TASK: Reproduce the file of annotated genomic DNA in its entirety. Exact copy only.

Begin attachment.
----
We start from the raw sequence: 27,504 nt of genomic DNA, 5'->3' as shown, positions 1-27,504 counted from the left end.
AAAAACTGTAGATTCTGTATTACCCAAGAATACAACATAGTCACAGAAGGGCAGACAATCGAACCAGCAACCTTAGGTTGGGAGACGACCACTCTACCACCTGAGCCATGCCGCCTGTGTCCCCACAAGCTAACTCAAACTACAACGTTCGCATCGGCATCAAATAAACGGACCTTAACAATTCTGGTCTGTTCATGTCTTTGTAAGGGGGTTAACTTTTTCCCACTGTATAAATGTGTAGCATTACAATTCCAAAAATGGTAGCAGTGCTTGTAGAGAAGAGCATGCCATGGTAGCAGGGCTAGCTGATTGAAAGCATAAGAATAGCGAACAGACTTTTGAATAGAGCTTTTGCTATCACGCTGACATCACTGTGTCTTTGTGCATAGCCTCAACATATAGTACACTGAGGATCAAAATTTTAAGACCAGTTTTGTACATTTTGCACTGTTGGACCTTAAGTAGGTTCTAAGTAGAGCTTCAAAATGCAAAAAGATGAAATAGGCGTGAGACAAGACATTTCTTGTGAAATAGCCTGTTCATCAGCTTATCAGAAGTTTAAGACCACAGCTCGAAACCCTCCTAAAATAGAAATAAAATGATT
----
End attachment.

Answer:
We start from the raw sequence: 27,504 nt of genomic DNA, 5'->3' as shown, positions 1-27,504 counted from the left end.
AAAAACTGTAGATTCTGTATTACCCAAGAATACAACATAGTCACAGAAGGGCAGACAATCGAACCAGCAACCTTAGGTTGGGAGACGACCACTCTACCACCTGAGCCATGCCGCCTGTGTCCCCACAAGCTAACTCAAACTACAACGTTCGCATCGGCATCAAATAAACGGACCTTAACAATTCTGGTCTGTTCATGTCTTTGTAAGGGGGTTAACTTTTTCCCACTGTATAAATGTGTAGCATTACAATTCCAAAAATGGTAGCAGTGCTTGTAGAGAAGAGCATGCCATGGTAGCAGGGCTAGCTGATTGAAAGCATAAGAATAGCGAACAGACTTTTGAATAGAGCTTTTGCTATCACGCTGACATCACTGTGTCTTTGTGCATAGCCTCAACATATAGTACACTGAGGATCAAAATTTTAAGACCAGTTTTGTACATTTTGCACTGTTGGACCTTAAGTAGGTTCTAAGTAGAGCTTCAAAATGCAAAAAGATGAAATAGGCGTGAGACAAGACATTTCTTGTGAAATAGCCTGTTCATCAGCTTATCAGAAGTTTAAGACCACAGCTCGAAACCCTCCTAAAATAGAAATAAAATGATT